Thursday, November 09, 2017

Red Notes From a Blue State - The Malloy Court



Chief Justice of Connecticut’s Supreme Court Chase Rogers is retiring after 11 years. There are murmurs at the State Capital that Associate Justice Andrew McDonald might fill the vacancy. When all vacancies are filled, Governor Dannel Malloy will have appointed 6 of 7 Justices to the Court.
McDonald, the youngest Justice on the court, was the lame-duck Governor's Chief Legal Counsel before he was appointed to  the Court by Malloy in 2013. McDonald had been with the Governor since Malloy’s salad days as Mayor of Stamford. Malloy’s Chief Counsels and political staff have been particularly favored during his administration. Luke Bronin, presently Mayor of Hartford, a city teetering on the brink of bankruptcy and in need of frequent cash transfusions from the state, also had served as Chief Counsel to Malloy.


In 2011, Malloy appointed Mike Lawlor as Undersecretary for Criminal Justice, a new position, and Lawlor has taken it upon himself to reform Connecticut’s criminal justice system. He instituted a “get out of jail early” program that for a time was releasing into Connecticut’s social bloodstream violent criminals such as rapists and arsonists. Lawlor now proudly boasts he is sending “non-violent” criminals to college.
As co-chairs of the General Assembly’s Judiciary committee, McDonald and Lawlor strove mightily to repeal Connecticut’s death penalty law, a difficult chore at the time because the repeal effort coincided with a multiple murder in Cheshire by two paroled prisoners, Steven Hayes and Joshua Komisarjevsky. The pair, who had murdered the wife and two daughters of present State Representative Dr. William Petit, were sentenced to death, and lingered for years on Connecticut’s Death Row, until the death penalty was found unconstitutional by Connecticut’s Supreme Court in 2015. By that time, McDonald was a sitting State Supreme Court Associate Justice.
The abolition effort had in it more twists and turns than a slinky.  In 2009, then Governor Jodi Rell vetoed a death penalty abolition bill, citing the horrific Cheshire murders as a principal reason. In 2012, the General Assembly voted to repeal the death penalty prospectively, leaving the penalty in place for 11 prisoners on death row. In 2015, the State Supreme Court declared capital punishment inconsistent with Connecticut’s Constitution, thus effectively commuting the death penalties pending against all death row prisoners to life in prison.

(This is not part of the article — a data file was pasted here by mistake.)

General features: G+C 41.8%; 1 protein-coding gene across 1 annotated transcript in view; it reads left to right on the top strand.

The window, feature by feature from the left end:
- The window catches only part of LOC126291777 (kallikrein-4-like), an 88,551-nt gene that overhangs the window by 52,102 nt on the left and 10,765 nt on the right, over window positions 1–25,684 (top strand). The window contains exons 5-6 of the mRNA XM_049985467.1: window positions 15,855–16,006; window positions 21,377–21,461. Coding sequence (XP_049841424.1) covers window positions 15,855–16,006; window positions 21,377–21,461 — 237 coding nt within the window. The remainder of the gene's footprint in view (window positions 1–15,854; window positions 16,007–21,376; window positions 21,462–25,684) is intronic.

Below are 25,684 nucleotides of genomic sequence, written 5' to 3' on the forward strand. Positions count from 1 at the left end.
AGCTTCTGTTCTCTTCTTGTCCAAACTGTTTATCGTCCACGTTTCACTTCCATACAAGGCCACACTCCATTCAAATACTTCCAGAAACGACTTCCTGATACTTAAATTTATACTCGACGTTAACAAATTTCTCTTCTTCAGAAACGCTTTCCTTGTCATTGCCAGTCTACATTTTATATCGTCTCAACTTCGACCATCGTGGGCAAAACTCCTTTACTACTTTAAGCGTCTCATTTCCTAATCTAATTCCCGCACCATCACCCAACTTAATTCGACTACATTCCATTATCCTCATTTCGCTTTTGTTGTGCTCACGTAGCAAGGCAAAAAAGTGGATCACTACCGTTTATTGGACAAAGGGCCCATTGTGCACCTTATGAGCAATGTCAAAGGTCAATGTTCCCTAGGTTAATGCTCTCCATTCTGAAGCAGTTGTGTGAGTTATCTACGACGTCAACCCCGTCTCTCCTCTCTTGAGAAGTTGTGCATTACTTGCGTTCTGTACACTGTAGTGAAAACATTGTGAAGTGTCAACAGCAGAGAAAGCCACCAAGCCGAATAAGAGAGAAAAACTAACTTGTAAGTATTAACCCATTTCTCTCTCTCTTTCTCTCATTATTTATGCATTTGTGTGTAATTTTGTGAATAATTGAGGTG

The Court pulled out of the usual sociological hat the relevant mumbo-jumbo to give heft to their decision. The death penalty, the justices found, “no longer comports with contemporary standards of decency and no longer serves any legitimate penological purpose.” The majority decision was written by Associate  Justice Richard Palmer, who was joined by three other justices. The Court arrived at this sunburst only three years after Connecticut’s backward General Assembly had exempted the 11 death row prisoners from the death penalty repeal law.
For years, courts have been in the habit of boldly going where electable legislators fear to tread. Judges are not subject to the whimsy of voters who might just believe that capital punishment, under limited circumstances – multiple murders such as occurred in Sandy Hook Elementary School, terrorist multiple murders, the murder of police officers or prison officials, murder committed by a prisoner who has been sentenced to life for a previous murder, etc. – is fully justified and might be useful as a deterrent to criminals contemplating comparable mayhem.
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Author Don Pesci
Anti-death penalty advocates argued unpersuasively that the death penalty was not a deterrent, prompting some disputatious rationalists to point out that if the death penalty was not a deterrent, neither were lesser penalties. Those supporting abolition of the death penalty on such flimsy grounds were really advocating for the abolition of all penal punishment. Why not open the prison doors and send the inmates to college, Lawlor’s solution to recidivism, close down the courts and read the last rights over a very expensive, moribund judicial apparatus? In fact, all punishments un-applied are non-deterrent. Connecticut’s death penalty, however just in some cases, died the death of a thousand cuts; it expired from relentless appeals and delays. The Supreme Court delivered its much appreciated death blow by resorting to sociological gibberish.

To read the rest of Don's commentary, visit his web site.

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